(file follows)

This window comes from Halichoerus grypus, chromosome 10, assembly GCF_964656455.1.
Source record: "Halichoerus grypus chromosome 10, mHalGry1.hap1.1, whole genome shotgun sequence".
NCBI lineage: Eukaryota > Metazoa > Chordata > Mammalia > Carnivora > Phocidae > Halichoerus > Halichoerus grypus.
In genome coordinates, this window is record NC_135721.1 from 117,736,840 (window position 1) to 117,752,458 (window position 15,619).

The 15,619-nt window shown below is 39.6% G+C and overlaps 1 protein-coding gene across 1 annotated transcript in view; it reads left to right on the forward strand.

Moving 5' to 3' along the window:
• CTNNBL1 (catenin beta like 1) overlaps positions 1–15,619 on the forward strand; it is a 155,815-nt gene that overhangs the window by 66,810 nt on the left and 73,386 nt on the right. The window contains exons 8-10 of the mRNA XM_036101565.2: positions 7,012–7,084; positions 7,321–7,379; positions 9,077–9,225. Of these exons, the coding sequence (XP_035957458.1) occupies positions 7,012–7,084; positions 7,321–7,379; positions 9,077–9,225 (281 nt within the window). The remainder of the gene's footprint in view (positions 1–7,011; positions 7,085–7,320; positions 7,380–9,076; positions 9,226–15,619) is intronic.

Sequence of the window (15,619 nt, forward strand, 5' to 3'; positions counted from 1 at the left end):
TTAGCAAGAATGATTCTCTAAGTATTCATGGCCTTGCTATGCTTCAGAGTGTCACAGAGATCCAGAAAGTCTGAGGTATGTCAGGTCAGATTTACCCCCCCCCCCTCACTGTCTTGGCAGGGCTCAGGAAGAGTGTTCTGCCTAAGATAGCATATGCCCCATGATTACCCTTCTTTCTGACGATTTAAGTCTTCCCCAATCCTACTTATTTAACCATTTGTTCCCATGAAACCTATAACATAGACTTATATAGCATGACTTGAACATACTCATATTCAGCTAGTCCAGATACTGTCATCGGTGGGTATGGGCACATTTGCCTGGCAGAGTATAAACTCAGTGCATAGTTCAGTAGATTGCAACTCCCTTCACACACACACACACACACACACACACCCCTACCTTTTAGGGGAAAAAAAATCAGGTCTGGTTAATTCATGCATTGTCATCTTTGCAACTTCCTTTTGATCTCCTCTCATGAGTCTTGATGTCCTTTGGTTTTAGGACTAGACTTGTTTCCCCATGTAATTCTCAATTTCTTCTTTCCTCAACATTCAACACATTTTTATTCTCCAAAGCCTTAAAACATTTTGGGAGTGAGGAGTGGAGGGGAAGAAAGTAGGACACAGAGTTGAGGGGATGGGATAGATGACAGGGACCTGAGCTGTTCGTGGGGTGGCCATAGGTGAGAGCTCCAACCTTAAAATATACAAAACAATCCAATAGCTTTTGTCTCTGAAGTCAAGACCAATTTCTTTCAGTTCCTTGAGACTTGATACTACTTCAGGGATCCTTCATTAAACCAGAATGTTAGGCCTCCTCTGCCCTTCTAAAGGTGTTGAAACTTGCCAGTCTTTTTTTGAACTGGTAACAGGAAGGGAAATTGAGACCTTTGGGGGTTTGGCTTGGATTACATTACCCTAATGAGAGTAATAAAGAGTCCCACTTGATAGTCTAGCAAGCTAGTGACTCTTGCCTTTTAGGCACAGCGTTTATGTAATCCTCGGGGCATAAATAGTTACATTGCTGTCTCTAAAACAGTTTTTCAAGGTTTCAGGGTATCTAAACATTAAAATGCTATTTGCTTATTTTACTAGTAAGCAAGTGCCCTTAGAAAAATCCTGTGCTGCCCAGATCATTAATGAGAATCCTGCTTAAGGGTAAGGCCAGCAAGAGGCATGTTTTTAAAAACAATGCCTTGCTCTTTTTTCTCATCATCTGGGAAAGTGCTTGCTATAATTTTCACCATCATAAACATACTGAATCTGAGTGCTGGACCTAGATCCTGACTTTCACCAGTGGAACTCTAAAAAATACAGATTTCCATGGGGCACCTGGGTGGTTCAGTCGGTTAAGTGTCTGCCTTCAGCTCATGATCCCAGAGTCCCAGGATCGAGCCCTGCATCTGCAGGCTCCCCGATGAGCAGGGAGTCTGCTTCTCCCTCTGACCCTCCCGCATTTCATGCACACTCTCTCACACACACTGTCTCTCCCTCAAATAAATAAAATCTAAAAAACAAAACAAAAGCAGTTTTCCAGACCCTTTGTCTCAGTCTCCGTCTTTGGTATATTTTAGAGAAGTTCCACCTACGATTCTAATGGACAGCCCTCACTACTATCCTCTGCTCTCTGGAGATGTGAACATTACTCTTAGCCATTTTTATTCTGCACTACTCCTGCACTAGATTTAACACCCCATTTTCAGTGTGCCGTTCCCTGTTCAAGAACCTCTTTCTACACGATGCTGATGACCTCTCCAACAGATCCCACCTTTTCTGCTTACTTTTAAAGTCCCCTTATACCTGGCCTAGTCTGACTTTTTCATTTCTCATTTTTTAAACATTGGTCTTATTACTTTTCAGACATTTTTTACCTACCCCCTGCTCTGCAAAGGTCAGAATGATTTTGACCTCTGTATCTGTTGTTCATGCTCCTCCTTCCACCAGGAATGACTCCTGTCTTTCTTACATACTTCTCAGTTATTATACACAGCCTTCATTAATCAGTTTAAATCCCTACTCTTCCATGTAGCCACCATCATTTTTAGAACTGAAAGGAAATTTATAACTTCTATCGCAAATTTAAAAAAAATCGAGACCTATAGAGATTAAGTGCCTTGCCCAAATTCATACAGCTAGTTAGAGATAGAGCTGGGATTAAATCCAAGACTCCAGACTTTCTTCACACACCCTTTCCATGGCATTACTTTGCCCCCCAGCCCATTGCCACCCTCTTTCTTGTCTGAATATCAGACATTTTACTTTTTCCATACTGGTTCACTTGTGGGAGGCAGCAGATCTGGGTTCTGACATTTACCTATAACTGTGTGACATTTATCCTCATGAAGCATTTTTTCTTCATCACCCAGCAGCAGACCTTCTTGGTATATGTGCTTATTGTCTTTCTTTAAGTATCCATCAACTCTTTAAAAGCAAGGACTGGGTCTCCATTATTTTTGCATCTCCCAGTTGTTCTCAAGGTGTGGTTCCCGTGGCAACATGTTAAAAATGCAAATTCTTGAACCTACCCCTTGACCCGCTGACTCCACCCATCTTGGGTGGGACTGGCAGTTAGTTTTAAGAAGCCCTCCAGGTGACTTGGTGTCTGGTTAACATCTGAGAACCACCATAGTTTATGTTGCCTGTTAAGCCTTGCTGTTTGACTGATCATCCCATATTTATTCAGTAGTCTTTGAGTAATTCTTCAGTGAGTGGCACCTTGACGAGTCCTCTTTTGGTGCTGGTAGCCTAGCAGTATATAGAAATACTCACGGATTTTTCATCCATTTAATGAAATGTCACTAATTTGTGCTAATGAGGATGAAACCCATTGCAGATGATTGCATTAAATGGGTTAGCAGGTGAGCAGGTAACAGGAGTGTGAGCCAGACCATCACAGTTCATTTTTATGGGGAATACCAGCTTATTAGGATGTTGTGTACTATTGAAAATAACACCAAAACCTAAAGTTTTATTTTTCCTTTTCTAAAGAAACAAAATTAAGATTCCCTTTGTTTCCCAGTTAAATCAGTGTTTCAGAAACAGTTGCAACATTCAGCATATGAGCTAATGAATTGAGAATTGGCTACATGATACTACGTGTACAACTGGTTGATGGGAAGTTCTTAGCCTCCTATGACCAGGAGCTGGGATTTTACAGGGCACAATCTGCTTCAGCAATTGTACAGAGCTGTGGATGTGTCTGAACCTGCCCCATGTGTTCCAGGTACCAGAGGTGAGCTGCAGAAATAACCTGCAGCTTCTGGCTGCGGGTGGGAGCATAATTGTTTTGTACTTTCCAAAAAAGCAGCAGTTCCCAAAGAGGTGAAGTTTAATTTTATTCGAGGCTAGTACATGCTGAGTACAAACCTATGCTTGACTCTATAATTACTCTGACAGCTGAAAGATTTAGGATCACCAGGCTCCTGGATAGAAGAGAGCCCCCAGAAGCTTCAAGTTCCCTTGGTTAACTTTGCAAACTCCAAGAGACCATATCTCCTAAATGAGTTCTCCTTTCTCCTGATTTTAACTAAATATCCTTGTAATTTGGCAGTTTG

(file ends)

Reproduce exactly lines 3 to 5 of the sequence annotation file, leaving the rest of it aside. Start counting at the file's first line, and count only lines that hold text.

NCBI lineage: Eukaryota > Metazoa > Chordata > Mammalia > Carnivora > Phocidae > Halichoerus > Halichoerus grypus.
In genome coordinates, this window is record NC_135721.1 from 117,736,840 (window position 1) to 117,752,458 (window position 15,619).

The 15,619-nt window shown below is 39.6% G+C and overlaps 1 protein-coding gene across 1 annotated transcript in view; it reads left to right on the forward strand.